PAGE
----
1958 brought a title role for Darro in an episode of the TV series “Peter Gunn”, a Blake Edwards production. Blake Edwards then had Darro appear in his movie “Operation Petticoat”.

Darro did stunt work of back flips and a long jump doubling for actor Jimmy O’Dea in Walt Disney’s “Darby O’Gill and the Little People” in 1959. Also that year, Blake Edwards had Darro appear in an episode of the “Mr. Lucky” TV series. Darro’s last work for Blake Edwards was stunt double work in the 1961 movie “The Notorious Landlady”.

Darro did an episode of the TV show “Alfred Hitchock Presents: and one day’s work on the TV series “The Untouchables” in 1960.

Darro found no film work at all in 1961. 1962 brought work in another episode of “Alfred Hitchock Presents”.

Red Skelton hired Darro for sketch work on his TV show in 1962 with the condition Darro not show up drunk. Darro remained on the show until he did show up drunk in 1965 and he then was fired. Darro was brought back for one episode in 1968.

Darro had two lines in the 1964 Paramount movie “The Carpetbaggers”. That was his final movie dialogue. Jerry Lewis demanded Darro be in his film “Disorderly Orderly”. Darro performs a silent comedic role in that movie. Darro also filmed an episode of the TV show “Perry Mason” in 1964. In 1965, he did an episode of the TV show “The Addams Family”. In 1967, he did an episode of the TV show “The Guns of Will Sonnett”.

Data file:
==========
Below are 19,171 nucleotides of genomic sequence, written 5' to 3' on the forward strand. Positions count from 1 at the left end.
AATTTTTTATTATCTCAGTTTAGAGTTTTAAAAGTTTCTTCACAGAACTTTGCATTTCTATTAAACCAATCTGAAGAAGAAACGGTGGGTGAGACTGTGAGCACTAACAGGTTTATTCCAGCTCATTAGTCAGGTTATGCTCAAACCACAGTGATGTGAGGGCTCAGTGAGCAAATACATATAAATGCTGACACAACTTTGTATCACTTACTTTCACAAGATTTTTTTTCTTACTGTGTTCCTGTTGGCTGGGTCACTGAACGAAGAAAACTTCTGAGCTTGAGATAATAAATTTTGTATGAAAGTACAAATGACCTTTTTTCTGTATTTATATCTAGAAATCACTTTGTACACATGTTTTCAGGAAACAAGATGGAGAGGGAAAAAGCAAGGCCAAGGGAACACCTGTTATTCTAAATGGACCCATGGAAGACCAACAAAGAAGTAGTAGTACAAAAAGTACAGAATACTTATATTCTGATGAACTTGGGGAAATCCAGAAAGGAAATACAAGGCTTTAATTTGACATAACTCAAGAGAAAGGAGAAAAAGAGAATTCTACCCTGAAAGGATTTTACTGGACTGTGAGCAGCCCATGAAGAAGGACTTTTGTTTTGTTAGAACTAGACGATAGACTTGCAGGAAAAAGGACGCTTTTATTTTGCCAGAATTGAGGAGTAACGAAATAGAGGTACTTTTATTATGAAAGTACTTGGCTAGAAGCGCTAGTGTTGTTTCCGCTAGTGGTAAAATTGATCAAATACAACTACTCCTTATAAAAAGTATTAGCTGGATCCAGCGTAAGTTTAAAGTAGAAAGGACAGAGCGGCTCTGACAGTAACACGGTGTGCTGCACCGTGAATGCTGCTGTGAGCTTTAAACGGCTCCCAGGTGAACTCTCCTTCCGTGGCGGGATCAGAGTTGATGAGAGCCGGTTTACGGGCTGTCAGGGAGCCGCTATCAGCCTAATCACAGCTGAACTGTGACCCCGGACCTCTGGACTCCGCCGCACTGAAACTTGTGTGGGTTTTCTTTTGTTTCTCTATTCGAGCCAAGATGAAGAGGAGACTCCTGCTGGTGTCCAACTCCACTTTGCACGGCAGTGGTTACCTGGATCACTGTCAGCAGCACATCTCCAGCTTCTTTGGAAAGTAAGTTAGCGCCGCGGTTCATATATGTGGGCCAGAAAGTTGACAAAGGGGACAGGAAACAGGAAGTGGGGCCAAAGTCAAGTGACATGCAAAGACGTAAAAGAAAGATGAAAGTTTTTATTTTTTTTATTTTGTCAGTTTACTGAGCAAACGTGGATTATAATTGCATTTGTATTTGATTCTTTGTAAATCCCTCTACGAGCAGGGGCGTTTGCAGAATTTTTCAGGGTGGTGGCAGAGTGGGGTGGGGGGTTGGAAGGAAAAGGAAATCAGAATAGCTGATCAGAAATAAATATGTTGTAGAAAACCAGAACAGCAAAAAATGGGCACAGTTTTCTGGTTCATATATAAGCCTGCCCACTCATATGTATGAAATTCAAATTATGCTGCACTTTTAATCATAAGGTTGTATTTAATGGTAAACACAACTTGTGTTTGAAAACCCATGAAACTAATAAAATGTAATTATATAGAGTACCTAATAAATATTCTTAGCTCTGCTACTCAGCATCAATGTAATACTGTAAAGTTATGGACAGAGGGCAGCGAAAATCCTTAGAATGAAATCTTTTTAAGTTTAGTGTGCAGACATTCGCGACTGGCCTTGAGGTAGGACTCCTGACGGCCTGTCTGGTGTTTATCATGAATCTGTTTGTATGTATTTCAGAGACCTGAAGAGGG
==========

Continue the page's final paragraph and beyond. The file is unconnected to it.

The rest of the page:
Jerry Lewis called Darro back for a silent bit part in the 1967 movie “Hook Line and Sinker”.

Mantan Moreland was performing USO shows. Moreland fell ill just before a USO tour in Vietnam and recommended Darro replace him. Darro accepted and did the tour.

The author John Gloske worked on a San Francisco TV show that presented public domain movies entitled “The Worst of Hollywood”. Darro was hired to host the show. Unfortunately, Darro showed up drunk and incoherent and had to be replaced.

Darro appeared in the 1974 TV movie “The Girl on the Late Late Show”. His role lasts 20 seconds. His last role was a few seconds in the film “Star Crash”.

Darro took pride when director William Wellman stated that Darro was his favorite actor, adding “there was only one thing wrong with Frankie…he never grew taller.”

Frankie Darro died in 1977 at age 59.

Home by Julie Andrews

Julie Andrews. Home: A Memoir of My Early Years. New York: Hyperion. 2008.

Julie Andrews titled her autobiography “Home” after the first word she spoke; a word that remains important throughout her life.

Julie Andrews’s first acting appearance was in a pre-school program at age 3. When a friend’s hat covered her eyes, Julie Andrews helped guide her friends. She cites this as how she “already knew that the show must go on.”

Her parents were professional singers. She traveled with them on their singing tours. She also took piano lessons and began studying and living the show business life.

At age 12, Andrews made her singing debut singing in a musical review. The previews were very positive. She counts this as the first major break in her career.